Resourceful reconnoiters cover all the bases.

I spent the next three days composing a detailed cover letter to the managing director actually in charge or recruitment, detailing the company’s successful deal-making record, naming names, and congratulating them on their recent mergers and acquisitions deal. They must have been impressed – less than two weeks after I sent in my letter, I got an interview, ahead of several Harvard and Wharton students and the son of a U.S. Senator.

“How did you know so much about our company?”

I smiled cryptically. They didn’t call me “MacGuyver” back in high school for nothing, you know.

A few weeks later, I began my career in the world of high finance. Nothing I read in the Wall Street Journal could have prepared me for what was to follow.

Pledge Week in the Money Fraternity

The novelty of working in a prestigious investment bank wore off quickly. I-bankers work long hours to justify their obscene salaries, and the new recruits are pledges in this fraternity of wealth. “Face time” was important. Everyone was anxious to show off how much time they spent in the office.

This had its absurd moments. Analysts would arrive early, at, say, 6:00 a.m. and deliberately leave notes on managing directors’ desks like: “Came in to review financial models of equity repurchase of Company X – sorry I missed you. Talk soon, David. 5:16 a.m.” or “Need to review pitchbook data for fixed-income offering of Deal J before noon – URGENT. Michael, 4:57 a.m.”

This was not what I expected. I entered this world to learn about business and finance, not play “busier-than-thou” games opposite ass-kissing nitwits. But it looks as though the new pledges must sing and dance before they are seen as equals.

It has often been said that prestigious firms hire the same kind of smart people over and over again. It’s true: I can see it in my intern associates – every one of them an unimaginative, fearsomely intelligent young man destined to make piles of money doing the most absurd kind of nothing.

What do I have in common with these workaholic psychopaths?

What am I doing here?

The Price of Hubris

I never understood the price of blind faith in spreadsheets until I was working on what was to be my last deal. The firm was representing the buy-side of the acquisition of a small software company in Silicon Valley. Part of an I-bank’s function in its M&A capabilities is the performance of what is called “due diligence,” where, in theory, the bankers diligently study the business to be acquired to determine its fair market value.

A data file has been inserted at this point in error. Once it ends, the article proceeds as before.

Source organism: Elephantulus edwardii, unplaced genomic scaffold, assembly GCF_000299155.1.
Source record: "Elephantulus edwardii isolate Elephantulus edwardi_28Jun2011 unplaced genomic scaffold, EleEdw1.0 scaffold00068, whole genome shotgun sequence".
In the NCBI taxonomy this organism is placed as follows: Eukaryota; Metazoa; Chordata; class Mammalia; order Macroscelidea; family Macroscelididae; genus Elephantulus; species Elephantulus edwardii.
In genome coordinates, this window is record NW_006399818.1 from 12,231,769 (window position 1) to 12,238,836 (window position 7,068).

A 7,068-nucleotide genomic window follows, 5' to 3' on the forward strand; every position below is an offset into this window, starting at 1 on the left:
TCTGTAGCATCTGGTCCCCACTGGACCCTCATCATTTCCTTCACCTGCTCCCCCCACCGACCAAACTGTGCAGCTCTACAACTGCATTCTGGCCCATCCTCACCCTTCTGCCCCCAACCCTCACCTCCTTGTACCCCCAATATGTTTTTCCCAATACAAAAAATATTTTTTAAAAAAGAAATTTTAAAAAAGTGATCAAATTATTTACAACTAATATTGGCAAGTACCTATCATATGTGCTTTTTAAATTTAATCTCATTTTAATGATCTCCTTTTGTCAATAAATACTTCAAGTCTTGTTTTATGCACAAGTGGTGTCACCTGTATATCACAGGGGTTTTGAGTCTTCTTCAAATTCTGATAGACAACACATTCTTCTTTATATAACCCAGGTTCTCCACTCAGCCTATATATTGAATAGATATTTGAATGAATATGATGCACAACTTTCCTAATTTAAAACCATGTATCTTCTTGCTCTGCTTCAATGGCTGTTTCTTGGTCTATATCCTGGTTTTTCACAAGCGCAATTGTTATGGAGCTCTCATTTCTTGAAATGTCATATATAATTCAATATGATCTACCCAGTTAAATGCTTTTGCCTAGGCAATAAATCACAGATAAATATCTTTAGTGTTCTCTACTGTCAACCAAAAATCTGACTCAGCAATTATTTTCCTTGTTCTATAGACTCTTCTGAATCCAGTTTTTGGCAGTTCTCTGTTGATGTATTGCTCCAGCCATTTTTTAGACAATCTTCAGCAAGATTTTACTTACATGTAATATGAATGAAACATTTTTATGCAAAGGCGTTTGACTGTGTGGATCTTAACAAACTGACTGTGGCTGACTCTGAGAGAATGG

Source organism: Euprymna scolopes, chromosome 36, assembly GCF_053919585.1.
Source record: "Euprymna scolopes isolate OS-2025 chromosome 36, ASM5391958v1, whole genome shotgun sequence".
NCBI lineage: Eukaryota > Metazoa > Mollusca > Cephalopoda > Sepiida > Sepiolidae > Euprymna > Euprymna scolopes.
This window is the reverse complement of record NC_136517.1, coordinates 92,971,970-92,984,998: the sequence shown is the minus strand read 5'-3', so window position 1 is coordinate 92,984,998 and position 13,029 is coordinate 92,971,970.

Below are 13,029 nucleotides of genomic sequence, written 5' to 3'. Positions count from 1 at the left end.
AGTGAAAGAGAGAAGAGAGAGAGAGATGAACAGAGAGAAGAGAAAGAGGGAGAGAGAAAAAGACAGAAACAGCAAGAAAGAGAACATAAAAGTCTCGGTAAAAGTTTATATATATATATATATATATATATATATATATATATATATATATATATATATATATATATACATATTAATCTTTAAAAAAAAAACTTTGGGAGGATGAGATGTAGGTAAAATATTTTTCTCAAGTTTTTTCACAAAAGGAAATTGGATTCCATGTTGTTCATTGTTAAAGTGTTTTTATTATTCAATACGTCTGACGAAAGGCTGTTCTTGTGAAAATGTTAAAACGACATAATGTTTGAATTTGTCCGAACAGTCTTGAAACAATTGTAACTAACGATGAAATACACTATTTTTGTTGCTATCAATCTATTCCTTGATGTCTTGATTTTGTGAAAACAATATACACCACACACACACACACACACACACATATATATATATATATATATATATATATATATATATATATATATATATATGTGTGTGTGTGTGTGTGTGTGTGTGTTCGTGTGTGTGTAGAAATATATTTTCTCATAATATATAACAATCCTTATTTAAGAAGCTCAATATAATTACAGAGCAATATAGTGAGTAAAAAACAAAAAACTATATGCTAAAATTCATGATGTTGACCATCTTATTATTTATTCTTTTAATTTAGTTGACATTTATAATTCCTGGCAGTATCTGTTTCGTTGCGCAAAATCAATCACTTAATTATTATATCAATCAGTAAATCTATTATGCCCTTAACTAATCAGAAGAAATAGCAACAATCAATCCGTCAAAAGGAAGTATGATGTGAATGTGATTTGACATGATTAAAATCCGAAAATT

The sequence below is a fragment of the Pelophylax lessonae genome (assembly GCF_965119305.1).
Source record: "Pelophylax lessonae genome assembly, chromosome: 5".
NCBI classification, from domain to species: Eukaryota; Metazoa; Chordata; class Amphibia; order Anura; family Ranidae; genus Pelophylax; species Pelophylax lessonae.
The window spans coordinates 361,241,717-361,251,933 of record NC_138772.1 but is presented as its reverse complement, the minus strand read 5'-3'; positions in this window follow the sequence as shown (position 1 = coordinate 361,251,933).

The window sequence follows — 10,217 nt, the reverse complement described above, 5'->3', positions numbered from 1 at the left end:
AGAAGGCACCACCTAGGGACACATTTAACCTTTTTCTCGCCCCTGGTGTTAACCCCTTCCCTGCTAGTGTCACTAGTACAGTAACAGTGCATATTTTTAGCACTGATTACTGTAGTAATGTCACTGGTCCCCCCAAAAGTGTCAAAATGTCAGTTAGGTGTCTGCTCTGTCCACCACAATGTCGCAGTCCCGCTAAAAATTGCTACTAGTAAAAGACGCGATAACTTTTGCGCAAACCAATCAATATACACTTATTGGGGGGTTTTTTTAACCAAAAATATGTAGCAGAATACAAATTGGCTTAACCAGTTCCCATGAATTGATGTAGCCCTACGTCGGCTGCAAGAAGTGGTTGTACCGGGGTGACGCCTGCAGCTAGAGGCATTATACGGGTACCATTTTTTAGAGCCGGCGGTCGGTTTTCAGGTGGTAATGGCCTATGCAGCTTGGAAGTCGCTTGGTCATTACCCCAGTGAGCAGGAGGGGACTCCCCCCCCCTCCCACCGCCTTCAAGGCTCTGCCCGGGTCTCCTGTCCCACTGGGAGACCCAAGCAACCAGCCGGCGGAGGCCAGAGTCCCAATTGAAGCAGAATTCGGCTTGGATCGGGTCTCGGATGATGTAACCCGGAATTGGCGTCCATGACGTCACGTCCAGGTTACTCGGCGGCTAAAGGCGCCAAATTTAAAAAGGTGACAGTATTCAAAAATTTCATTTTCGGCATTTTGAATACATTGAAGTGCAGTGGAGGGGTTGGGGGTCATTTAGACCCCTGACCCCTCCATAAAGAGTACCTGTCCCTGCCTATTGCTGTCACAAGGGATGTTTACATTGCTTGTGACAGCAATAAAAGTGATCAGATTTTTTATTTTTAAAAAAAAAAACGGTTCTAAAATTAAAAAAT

Reality: The analysts and young MBAs are sent to crunch numbers while the managing directors go play golf with the CEO and executive staff.

Work in a corporation for a while, and you know how information becomes increasingly obfuscated as it travels through formal communication channels. Practical curiosity being what it is drove me to make a few visits on my own to the firm we were supposed to be evaluating.

In an information economy, the most valuable company assets drive themselves home every night. If they are not treated well, they do not return the next morning. These assets can never be boxed in a warehouse or conveniently quantified in an accounting ledger. Somebody should have reminded this fact to the investment bankers.

As it turned out, a majority of the truly innovative coding the firm produced was really the work of two junior programmers. Like many creative people, they pursued a number of private projects (in this case, spin-offs and add-ons to the firm’s platform software product). Their requests for funding to help defray the costs of these projects were continually denied. I wasn’t surprised – a quick review of the senior management biographies revealed not a single trained programmer.

They were the products of accounting, and finance careers, and saw employees as costs to be minimized, rather than investments to be nurtured.

To the surprise of everyone else, three weeks after the deal was consummated, two “minor” employees cashed in their now-inflated stock options and quit the firm, leaving behind a half-completed source code that would ultimately take months for replacement programmers to figure out, a dozen pointing fingers, and mutual accusations of bad judgment. My analysis report on employee dissatisfaction with unresponsive management was left unread.

I now understand why I’ve always mistrusted economists’ near-religious faith in numbers to quantify human transactions.

A little management foresight and thoughtfulness could have saved the firm, but the leaders were convinced they could run a business through a balance sheet.

Already disillusioned, I prepared my resignation letter. The firm was embarrassed, the client was left holding the smoldering ruins of an overvalued acquisition, and I, after two and a half months in the trenches, walked out of the office I fought so hard to enter with several thousand dollars and a hideously expensive Mont Blanc pen in compensation and bonuses.

They say internships give you a good idea what you want to do after you graduate. Why, oh why do my internships always show me what I would hate?.

_____________________

I loosen my tie and stare at the four empty shot glasses in front of me. Or is that eight? Whoo, I need another drink.